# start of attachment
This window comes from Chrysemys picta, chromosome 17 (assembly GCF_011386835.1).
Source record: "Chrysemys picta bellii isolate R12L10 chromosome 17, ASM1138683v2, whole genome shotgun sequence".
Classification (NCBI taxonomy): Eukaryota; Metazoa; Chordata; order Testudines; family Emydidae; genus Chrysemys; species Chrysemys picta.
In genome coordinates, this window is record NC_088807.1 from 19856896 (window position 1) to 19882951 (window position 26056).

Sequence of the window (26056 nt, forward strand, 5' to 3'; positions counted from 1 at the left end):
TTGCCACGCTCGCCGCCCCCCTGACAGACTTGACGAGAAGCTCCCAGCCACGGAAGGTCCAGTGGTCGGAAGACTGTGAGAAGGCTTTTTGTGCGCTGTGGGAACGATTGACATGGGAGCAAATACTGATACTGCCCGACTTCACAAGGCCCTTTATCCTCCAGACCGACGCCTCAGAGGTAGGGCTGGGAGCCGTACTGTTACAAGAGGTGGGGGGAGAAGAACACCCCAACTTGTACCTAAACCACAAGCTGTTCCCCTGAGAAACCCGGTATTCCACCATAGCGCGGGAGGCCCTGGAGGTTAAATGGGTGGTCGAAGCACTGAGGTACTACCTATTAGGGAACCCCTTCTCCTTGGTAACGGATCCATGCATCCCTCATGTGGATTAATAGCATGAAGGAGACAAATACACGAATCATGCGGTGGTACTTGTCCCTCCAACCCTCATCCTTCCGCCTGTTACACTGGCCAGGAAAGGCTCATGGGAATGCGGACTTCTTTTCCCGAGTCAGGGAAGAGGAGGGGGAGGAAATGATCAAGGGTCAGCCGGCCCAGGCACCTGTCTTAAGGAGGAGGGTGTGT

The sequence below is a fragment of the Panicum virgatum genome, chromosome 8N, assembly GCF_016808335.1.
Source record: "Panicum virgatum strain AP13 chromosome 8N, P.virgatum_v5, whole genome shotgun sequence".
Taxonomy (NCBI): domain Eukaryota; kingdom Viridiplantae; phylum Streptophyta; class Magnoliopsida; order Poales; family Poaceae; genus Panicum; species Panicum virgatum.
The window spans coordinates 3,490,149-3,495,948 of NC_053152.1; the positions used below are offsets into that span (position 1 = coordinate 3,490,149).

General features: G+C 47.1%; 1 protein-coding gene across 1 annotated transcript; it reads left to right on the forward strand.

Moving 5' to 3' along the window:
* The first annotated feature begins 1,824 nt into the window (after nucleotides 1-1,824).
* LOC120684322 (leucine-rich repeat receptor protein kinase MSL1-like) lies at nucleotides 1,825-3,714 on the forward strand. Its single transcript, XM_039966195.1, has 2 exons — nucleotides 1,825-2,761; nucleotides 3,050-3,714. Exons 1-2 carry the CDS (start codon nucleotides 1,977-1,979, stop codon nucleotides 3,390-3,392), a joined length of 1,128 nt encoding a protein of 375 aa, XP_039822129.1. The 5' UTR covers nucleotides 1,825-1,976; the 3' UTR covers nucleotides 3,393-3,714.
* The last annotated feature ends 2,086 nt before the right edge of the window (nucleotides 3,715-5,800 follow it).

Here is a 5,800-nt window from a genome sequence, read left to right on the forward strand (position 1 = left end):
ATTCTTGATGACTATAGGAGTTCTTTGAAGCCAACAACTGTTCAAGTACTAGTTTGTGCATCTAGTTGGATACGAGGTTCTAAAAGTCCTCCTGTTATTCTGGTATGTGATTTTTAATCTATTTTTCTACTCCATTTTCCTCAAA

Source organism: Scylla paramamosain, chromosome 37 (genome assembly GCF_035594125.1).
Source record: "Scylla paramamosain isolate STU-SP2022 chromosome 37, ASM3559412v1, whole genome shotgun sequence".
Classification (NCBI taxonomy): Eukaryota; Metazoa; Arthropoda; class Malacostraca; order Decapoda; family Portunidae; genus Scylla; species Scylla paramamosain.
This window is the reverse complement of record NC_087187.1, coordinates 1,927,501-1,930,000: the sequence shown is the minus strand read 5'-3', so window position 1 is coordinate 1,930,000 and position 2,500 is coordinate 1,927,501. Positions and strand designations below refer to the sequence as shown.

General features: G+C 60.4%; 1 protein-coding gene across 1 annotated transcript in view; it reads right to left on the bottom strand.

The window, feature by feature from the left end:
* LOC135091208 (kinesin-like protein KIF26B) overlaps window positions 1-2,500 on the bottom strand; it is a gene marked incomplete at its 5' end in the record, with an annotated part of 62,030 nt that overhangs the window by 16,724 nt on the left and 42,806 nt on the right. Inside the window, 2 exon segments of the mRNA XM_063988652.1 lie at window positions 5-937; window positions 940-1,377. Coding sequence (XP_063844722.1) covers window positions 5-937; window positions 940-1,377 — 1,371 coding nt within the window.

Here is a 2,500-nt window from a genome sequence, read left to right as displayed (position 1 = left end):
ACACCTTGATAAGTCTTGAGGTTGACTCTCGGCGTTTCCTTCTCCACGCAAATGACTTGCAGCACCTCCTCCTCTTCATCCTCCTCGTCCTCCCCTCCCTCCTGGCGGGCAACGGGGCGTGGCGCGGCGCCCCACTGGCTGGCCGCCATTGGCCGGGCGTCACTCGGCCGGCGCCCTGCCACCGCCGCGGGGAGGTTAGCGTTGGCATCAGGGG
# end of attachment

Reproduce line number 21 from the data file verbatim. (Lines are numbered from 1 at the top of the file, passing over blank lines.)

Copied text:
This window is the reverse complement of record NC_087187.1, coordinates 1,927,501-1,930,000: the sequence shown is the minus strand read 5'-3', so window position 1 is coordinate 1,930,000 and position 2,500 is coordinate 1,927,501. Positions and strand designations below refer to the sequence as shown.